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Environmental Horticulture Graduate Program

Environmental Horticulture Graduate Program

Stephanie Verhulst / Ph.D. Candidate Environmental Horticulture

I graduated from the University of Wisconsin – Madison with a Bachelor of Science degree in Wildlife Ecology and a certificate in Environmental Studies in 2005. As I’m not the traditional student, I spent 6 years after my undergrad working as a Field Biologist in California and Environmental Scientist in Florida. During that time, I worked on a diversity of projects ranging endangered species surveys and relocations for gopher tortoises, scrub jays, and indigo snakes, in Florida and burrowing owls and San Joaquin kit foxes in California to wetland mitigation and restoration projects where I designed, planted, and monitored the restored systems.

I left the environmental consulting world in 2010 to pursue my MS degree from the University of North Florida studying epiphytic algal communities growing on Spartina alterniflora in the Guana Tolomata Matanzas National Estuarine Research Reserve when exposed to elevated water nutrient levels simulating eutrophication. During this work, I developed my love for salt marshes and the estuarine environment which led to my current Ph.D. research on the effects of sea-level rise on coastal plant communities along Florida’s gulf coast.

Adviser: Dr. Carrie Adams

Staphanie Verhulst CV

    • 2017-present Ph.D. in Environmental Horticulture, University of Florida, Gainesville, FL
    • 2010-2013 M.S. in Biology, University of North Florida, Jacksonville, FL
    • 2001-2005 B.S. in Wildlife Ecology, University of Wisconsin – Madison, Madison, WI


      • 2017-2021 Graduate Research Assistantship
      • 2017-2021 Grinter Fellowship
      • 2019 Bloom and Grow Garden Society Graduate Scholarship
      • 2020 Certification in Climate Change Adaptation and Climate Resilience with Florida Fish and Wildlife Commission



      • 2020-2021 Society of Wetland Scientists Student Delegate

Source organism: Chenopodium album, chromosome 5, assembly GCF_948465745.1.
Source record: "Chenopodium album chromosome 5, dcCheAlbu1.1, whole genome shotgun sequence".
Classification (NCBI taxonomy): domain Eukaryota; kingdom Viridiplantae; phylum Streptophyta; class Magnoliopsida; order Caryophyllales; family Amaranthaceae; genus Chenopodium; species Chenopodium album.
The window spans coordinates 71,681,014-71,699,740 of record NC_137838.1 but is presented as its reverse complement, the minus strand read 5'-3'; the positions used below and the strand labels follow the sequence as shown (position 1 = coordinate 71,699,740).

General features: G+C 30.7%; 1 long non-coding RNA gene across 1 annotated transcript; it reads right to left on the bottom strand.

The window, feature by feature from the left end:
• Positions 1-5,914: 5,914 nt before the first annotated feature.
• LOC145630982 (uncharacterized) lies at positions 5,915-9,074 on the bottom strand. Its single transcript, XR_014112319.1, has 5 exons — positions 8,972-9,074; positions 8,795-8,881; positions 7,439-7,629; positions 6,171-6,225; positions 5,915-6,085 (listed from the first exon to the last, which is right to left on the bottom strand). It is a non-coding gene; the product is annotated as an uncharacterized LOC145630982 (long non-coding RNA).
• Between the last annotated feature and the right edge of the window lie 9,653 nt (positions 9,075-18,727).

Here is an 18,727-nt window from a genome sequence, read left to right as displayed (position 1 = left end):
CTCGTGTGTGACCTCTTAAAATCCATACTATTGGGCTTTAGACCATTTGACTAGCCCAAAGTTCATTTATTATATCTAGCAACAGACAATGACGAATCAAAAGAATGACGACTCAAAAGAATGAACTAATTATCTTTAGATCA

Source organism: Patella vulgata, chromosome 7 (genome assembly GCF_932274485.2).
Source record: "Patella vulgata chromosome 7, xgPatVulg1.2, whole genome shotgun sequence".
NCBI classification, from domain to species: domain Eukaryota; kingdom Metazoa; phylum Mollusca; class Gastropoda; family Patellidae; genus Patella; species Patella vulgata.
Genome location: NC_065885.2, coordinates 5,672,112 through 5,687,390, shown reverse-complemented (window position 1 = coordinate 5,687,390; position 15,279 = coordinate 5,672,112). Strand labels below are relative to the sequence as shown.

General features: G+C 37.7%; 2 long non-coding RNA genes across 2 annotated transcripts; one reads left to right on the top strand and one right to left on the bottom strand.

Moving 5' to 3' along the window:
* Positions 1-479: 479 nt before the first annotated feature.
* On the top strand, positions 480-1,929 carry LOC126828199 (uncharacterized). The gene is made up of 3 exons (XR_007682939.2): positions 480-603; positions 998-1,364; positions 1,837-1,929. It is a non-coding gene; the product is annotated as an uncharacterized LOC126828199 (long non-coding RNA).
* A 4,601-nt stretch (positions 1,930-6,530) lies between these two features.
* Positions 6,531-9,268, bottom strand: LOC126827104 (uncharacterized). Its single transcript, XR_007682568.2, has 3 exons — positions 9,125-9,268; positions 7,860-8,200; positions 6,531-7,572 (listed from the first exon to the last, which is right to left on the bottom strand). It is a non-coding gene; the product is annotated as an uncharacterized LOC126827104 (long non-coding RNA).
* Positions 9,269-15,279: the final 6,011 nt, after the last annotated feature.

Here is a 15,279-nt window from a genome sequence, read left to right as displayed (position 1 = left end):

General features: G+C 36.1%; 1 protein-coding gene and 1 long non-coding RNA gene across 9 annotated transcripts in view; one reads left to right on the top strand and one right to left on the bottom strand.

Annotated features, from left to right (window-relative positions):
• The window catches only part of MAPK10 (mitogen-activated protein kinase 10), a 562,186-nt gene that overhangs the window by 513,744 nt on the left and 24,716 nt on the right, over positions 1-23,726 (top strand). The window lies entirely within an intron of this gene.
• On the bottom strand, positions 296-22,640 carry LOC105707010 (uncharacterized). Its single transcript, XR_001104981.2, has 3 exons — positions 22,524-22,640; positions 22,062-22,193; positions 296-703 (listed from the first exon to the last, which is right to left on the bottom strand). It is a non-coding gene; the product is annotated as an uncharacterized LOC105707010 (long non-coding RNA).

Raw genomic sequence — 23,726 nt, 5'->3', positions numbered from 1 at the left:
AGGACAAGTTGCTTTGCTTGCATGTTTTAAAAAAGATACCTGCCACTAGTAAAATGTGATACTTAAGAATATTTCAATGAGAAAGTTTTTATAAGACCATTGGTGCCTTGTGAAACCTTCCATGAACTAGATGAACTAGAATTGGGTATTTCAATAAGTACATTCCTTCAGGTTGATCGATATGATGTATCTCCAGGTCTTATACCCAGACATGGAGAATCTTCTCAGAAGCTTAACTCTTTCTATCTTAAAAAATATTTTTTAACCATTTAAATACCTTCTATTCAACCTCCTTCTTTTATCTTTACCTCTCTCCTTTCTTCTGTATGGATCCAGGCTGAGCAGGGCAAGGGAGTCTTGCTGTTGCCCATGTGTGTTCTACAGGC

My doctoral research focuses on environmental stressors including tidal inundation, elevated salinity, and herbivory causing the loss coastal plant communities in the Big Bend region of Florida. My goal is to integrate current environmental conditions and stressors with plant growth, physiological response, and reproductive success to understand future coastal plant community responses to increased sea levels.  This work includes both field-based studies and controlled mesocosm experiments to assess species specific responses. My primary species of focus has been the salt marsh grass black needlerush (Juncus roemerianus) and the coastal forest species cabbage palm (Sabal palmetto).

    I am working on two additional projects to provide a more complete picture of salt marsh ecology and interactions: 1) the responses in salt marsh soil microbial community diversity and abundance to increased flooding and salinity and 2) the influences of genetic diversity of smooth cordgrass (Spartina alternifora) plant communities on resistance to salt marsh colonization by the invasive common reed, Phragmites australis.


    FOR 5157 – Produced and presented course material and assisted in discussions, grading, and course preparation

    • Verhulst, S. and C.R. Adams. 2020. Are coastal plants the marsh loss “canary in the coal mine”? UF/IFAS Florida LAKEWATCH, 90:9-12